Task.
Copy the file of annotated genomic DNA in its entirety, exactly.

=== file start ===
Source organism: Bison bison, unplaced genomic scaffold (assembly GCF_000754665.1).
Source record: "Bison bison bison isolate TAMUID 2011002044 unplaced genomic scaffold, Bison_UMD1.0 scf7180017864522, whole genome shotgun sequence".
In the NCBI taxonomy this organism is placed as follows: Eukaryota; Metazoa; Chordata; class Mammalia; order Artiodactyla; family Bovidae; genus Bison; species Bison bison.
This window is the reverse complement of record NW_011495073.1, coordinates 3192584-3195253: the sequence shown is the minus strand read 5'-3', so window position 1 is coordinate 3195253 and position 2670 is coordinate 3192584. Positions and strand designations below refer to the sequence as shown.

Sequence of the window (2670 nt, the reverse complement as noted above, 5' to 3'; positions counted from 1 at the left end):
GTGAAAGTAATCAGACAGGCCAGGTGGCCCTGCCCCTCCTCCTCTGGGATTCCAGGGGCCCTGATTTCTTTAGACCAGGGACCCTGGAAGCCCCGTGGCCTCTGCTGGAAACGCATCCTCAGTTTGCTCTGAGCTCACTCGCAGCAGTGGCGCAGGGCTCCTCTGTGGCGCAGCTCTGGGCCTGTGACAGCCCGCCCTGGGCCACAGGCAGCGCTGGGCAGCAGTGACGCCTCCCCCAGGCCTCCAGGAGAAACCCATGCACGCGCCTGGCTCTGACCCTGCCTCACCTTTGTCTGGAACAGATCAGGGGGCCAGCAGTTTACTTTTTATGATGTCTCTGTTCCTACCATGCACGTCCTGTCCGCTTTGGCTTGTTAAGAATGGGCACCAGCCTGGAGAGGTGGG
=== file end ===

Source organism: Bison bison, unplaced genomic scaffold (assembly GCF_000754665.1).
Source record: "Bison bison bison isolate TAMUID 2011002044 unplaced genomic scaffold, Bison_UMD1.0 scf7180017864522, whole genome shotgun sequence".
In the NCBI taxonomy this organism is placed as follows: Eukaryota; Metazoa; Chordata; class Mammalia; order Artiodactyla; family Bovidae; genus Bison; species Bison bison.
This window is the reverse complement of record NW_011495073.1, coordinates 3192584-3195253: the sequence shown is the minus strand read 5'-3', so window position 1 is coordinate 3195253 and position 2670 is coordinate 3192584. Positions and strand designations below refer to the sequence as shown.

Sequence of the window (2670 nt, the reverse complement as noted above, 5' to 3'; positions counted from 1 at the left end):
GTGAAAGTAATCAGACAGGCCAGGTGGCCCTGCCCCTCCTCCTCTGGGATTCCAGGGGCCCTGATTTCTTTAGACCAGGGACCCTGGAAGCCCCGTGGCCTCTGCTGGAAACGCATCCTCAGTTTGCTCTGAGCTCACTCGCAGCAGTGGCGCAGGGCTCCTCTGTGGCGCAGCTCTGGGCCTGTGACAGCCCGCCCTGGGCCACAGGCAGCGCTGGGCAGCAGTGACGCCTCCCCCAGGCCTCCAGGAGAAACCCATGCACGCGCCTGGCTCTGACCCTGCCTCACCTTTGTCTGGAACAGATCAGGGGGCCAGCAGTTTACTTTTTATGATGTCTCTGTTCCTACCATGCACGTCCTGTCCGCTTTGGCTTGTTAAGAATGGGCACCAGCCTGGAGAGGTGGG